Discovery May Help Stop the Sun From Putting Out Lights on EarthBrian K. Sullivan
Scientists led by the National Center for Atmospheric Research believe they have a discovery that will help them predict “monster” solar flares, lessening the risk the sun will break down power grids or knock out satellite navigation systems.
Key are magnetized bands in the sun’s atmosphere that have the ability to kink, warp and buckle upwards, said Scott McIntosh, lead author and director of NCAR’s High Altitude Observatory in Boulder, Colorado. They cause sunspot activity that can be used to predict when flares will erupt, he said.
The group’s research, published Tuesday in Nature Communications, shows the sun is entering such a phase when monster solar flares are likely, McIntosh said in a telephone interview.
“If you’re running a satellite or you’re in the military, you really want to know when the sun is going to blast off a flare,” he said.
The consequences of a massive solar flare can ripple across society. In 1972, one was blamed for knocking out long-distance telephone service across Illinois and, in 1989, another touched off a nine-hour power outage in Quebec, leaving about 6 million people without electricity, according to the National Aeronautics & Space Administration’s website.
An eruption recorded in 1859 by British astronomer Richard Carrington, and known since as the Carrington Event, electrified telegraph lines, shocking operators, and created an aurora seen in Cuba and Hawaii, NASA said.
In addition to shutting down power grids and satellite navigation, flares could force planes to divert from some routes to avoid added radiation risks for passengers, according to the U.S. Space Weather Prediction Center.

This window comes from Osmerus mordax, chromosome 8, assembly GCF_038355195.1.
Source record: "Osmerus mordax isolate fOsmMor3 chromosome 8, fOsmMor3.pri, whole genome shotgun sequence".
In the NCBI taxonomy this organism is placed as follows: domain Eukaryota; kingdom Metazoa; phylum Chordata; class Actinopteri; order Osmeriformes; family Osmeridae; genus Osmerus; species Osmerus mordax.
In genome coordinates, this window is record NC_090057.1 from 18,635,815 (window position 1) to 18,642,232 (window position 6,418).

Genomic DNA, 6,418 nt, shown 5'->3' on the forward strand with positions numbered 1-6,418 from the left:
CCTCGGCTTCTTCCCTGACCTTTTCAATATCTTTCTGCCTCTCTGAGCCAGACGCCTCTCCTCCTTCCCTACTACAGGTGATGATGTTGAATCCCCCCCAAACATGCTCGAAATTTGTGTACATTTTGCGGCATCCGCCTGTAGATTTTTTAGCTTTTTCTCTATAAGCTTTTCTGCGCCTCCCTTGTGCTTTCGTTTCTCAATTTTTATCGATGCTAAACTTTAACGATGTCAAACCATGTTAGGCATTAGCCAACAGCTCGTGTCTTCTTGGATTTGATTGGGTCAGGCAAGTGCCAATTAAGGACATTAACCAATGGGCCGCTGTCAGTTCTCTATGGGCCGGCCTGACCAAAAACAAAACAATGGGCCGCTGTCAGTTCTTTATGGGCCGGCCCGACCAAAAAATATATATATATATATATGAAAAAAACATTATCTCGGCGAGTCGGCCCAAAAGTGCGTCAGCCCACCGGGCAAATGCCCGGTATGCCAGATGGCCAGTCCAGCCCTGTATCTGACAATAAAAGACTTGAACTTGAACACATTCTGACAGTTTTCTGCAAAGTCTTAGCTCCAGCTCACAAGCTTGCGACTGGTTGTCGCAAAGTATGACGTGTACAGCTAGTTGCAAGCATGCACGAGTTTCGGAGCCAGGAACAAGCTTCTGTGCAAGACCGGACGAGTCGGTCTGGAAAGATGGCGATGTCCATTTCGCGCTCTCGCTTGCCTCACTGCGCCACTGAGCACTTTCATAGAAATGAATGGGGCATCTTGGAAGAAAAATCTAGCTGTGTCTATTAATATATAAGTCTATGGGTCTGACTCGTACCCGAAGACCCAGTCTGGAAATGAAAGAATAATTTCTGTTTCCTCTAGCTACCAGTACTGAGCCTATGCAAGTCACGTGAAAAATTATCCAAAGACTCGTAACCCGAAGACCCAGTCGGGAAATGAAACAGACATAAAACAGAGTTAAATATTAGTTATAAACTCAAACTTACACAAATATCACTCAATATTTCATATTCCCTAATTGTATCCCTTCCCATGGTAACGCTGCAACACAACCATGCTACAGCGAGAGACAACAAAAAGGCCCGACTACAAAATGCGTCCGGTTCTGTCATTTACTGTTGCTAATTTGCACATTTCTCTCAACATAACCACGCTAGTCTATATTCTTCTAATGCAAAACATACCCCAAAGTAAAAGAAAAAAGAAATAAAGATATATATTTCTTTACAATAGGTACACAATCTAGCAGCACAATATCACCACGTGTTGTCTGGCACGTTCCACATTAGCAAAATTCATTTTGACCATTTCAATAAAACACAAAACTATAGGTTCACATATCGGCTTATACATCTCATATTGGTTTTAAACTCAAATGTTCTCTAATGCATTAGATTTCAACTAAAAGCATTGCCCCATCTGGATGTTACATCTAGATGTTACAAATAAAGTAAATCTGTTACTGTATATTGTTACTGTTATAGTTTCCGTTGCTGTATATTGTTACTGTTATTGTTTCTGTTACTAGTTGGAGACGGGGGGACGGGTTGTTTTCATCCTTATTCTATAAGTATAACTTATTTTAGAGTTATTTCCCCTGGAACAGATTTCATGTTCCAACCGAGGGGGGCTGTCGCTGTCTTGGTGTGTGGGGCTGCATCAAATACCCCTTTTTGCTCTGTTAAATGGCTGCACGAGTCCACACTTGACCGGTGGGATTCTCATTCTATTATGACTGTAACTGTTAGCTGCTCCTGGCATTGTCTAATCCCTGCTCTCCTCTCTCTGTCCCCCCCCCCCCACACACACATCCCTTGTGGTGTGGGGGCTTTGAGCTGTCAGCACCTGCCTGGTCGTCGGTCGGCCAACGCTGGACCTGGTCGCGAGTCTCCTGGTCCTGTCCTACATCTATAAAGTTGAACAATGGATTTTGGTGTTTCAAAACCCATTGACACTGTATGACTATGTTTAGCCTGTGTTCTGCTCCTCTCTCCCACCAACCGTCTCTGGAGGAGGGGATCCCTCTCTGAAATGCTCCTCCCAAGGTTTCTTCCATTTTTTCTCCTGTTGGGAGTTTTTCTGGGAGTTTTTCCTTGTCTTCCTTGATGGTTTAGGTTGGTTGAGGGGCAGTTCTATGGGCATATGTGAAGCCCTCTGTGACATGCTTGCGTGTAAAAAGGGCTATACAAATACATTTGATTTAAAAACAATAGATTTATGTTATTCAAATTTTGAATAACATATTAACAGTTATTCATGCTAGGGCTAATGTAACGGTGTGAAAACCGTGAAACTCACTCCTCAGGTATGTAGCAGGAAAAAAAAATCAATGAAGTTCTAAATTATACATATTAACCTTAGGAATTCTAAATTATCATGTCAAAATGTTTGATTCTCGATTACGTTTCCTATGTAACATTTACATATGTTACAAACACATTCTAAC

McIntosh likens magnetic bands in the sun’s atmosphere to the Earth’s jet stream, a river of air that encircles the planet.
These bands start at the high latitudes of the sun and carry opposite magnetic polarity. When they are far apart, the occurrence of sunspots is at its maximum, McIntosh said.
When they get closer to each other and to the sun’s equator, the instability caused by conflicting polarity increases. And as two bands from opposing hemispheres approach each other, new bands are born closer to the poles.
Then there are four bands alternating between positive and negative polarity spread across the sun’s surface -- and that instability can lead to the giant flares, McIntosh said. While McIntosh and his colleagues have written about the bands before, what they do and their impact on solar flares are at the heart of Tuesday’s paper.
“This is all really new stuff,” McIntosh said. “It was all developed in the last three or four years and some of it may be crazy.”
The research has the potential to improve forecasts of space weather events, which could mean saving millions of dollars and maintaining modern conveniences, according to McIntosh. Power companies that have to shut down grids to protect them against massive flares would benefit from more accurate predictions.
McIntosh said he’d like to see the creation of a series of cheap satellites to watch weather on the sun the way it’s tracked on Earth. Given our fixed orbit, Earth-based observations don’t have a great vantage point.
“If the projections are right then this needs to be followed up,” McIntosh said.
It may just be what keeps the lights on in your house.